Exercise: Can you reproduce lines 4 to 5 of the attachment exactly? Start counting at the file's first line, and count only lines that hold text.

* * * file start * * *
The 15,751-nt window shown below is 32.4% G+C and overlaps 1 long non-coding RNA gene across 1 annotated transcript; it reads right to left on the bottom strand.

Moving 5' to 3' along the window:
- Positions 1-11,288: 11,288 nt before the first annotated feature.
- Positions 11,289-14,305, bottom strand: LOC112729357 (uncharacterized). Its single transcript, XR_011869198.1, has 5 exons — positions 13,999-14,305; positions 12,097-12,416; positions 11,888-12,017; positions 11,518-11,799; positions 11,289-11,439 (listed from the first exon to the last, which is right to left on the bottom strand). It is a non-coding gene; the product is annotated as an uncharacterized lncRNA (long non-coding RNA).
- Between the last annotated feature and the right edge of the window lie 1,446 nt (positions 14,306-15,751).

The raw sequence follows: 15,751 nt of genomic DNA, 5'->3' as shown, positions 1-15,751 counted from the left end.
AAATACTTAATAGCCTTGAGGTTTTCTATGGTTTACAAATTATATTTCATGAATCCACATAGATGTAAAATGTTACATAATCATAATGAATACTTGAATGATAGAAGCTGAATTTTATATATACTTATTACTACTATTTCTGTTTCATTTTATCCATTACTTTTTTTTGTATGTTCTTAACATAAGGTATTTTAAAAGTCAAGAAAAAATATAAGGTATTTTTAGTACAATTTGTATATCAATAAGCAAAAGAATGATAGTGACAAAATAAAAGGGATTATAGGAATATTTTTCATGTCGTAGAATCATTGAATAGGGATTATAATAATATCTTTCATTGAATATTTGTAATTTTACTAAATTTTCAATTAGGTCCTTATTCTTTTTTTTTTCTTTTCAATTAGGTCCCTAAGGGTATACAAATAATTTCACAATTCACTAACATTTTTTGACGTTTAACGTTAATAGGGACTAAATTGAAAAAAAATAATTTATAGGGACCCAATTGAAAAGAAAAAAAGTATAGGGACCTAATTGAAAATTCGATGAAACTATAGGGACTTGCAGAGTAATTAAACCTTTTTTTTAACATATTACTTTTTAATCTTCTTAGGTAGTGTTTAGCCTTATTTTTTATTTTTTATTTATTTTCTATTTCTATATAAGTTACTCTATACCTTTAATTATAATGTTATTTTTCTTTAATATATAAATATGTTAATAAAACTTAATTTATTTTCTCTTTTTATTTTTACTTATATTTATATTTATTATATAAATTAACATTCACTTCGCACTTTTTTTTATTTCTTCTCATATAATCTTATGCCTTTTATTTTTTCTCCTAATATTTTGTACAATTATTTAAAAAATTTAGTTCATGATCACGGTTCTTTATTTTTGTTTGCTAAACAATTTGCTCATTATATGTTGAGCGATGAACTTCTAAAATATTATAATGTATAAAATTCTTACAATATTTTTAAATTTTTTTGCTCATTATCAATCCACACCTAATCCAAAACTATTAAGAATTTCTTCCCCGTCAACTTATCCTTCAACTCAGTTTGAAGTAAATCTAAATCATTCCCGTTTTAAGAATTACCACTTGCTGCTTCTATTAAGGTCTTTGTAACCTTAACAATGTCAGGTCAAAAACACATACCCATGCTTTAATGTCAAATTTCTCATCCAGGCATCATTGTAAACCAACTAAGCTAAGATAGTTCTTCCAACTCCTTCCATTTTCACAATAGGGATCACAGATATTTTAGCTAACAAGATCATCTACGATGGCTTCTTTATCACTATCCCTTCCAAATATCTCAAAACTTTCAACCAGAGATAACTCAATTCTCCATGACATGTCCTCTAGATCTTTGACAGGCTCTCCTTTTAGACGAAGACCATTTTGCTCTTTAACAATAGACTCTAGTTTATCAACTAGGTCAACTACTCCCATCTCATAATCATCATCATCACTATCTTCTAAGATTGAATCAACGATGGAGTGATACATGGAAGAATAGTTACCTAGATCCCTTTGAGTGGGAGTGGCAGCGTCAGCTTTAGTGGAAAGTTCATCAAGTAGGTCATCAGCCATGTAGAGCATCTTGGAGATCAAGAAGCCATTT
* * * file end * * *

- Positions 11,289-14,305, bottom strand: LOC112729357 (uncharacterized). Its single transcript, XR_011869198.1, has 5 exons — positions 13,999-14,305; positions 12,097-12,416; positions 11,888-12,017; positions 11,518-11,799; positions 11,289-11,439 (listed from the first exon to the last, which is right to left on the bottom strand). It is a non-coding gene; the product is annotated as an uncharacterized lncRNA (long non-coding RNA).
- Between the last annotated feature and the right edge of the window lie 1,446 nt (positions 14,306-15,751).